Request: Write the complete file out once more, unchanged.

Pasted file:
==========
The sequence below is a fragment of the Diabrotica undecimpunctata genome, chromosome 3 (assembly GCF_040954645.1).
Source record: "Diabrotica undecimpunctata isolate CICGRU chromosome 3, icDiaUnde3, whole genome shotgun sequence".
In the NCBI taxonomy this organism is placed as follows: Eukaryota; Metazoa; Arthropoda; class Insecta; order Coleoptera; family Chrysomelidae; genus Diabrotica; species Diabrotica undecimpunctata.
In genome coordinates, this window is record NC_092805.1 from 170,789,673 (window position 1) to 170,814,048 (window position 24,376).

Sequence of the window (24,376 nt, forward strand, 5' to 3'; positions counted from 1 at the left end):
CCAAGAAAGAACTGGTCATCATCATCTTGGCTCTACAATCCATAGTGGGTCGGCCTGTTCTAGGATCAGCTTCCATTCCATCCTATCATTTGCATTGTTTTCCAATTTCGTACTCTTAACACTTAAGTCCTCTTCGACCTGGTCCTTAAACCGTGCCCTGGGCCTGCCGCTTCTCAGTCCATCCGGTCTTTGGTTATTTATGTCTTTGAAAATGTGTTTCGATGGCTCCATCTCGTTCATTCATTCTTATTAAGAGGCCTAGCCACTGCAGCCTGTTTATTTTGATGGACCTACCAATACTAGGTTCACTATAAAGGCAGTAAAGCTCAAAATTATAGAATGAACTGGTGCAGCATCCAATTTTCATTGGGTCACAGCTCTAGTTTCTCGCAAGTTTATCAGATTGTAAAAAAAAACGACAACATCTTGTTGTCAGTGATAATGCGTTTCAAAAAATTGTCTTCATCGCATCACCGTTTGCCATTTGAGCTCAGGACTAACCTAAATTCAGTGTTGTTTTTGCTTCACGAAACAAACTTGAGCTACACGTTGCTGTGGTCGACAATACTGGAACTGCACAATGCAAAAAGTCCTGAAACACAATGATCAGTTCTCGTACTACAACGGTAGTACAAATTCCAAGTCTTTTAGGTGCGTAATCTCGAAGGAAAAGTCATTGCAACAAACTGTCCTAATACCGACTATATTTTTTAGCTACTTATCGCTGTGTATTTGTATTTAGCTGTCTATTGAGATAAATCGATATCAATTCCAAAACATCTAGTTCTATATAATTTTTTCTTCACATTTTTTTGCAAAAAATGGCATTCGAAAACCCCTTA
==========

The sequence below is a fragment of the Diabrotica undecimpunctata genome, chromosome 3 (assembly GCF_040954645.1).
Source record: "Diabrotica undecimpunctata isolate CICGRU chromosome 3, icDiaUnde3, whole genome shotgun sequence".
In the NCBI taxonomy this organism is placed as follows: Eukaryota; Metazoa; Arthropoda; class Insecta; order Coleoptera; family Chrysomelidae; genus Diabrotica; species Diabrotica undecimpunctata.
In genome coordinates, this window is record NC_092805.1 from 170,789,673 (window position 1) to 170,814,048 (window position 24,376).

Sequence of the window (24,376 nt, forward strand, 5' to 3'; positions counted from 1 at the left end):
CCAAGAAAGAACTGGTCATCATCATCTTGGCTCTACAATCCATAGTGGGTCGGCCTGTTCTAGGATCAGCTTCCATTCCATCCTATCATTTGCATTGTTTTCCAATTTCGTACTCTTAACACTTAAGTCCTCTTCGACCTGGTCCTTAAACCGTGCCCTGGGCCTGCCGCTTCTCAGTCCATCCGGTCTTTGGTTATTTATGTCTTTGAAAATGTGTTTCGATGGCTCCATCTCGTTCATTCATTCTTATTAAGAGGCCTAGCCACTGCAGCCTGTTTATTTTGATGGACCTACCAATACTAGGTTCACTATAAAGGCAGTAAAGCTCAAAATTATAGAATGAACTGGTGCAGCATCCAATTTTCATTGGGTCACAGCTCTAGTTTCTCGCAAGTTTATCAGATTGTAAAAAAAAACGACAACATCTTGTTGTCAGTGATAATGCGTTTCAAAAAATTGTCTTCATCGCATCACCGTTTGCCATTTGAGCTCAGGACTAACCTAAATTCAGTGTTGTTTTTGCTTCACGAAACAAACTTGAGCTACACGTTGCTGTGGTCGACAATACTGGAACTGCACAATGCAAAAAGTCCTGAAACACAATGATCAGTTCTCGTACTACAACGGTAGTACAAATTCCAAGTCTTTTAGGTGCGTAATCTCGAAGGAAAAGTCATTGCAACAAACTGTCCTAATACCGACTATATTTTTTAGCTACTTATCGCTGTGTATTTGTATTTAGCTGTCTATTGAGATAAATCGATATCAATTCCAAAACATCTAGTTCTATATAATTTTTTCTTCACATTTTTTTGCAAAAAATGGCATTCGAAAACCCCTTA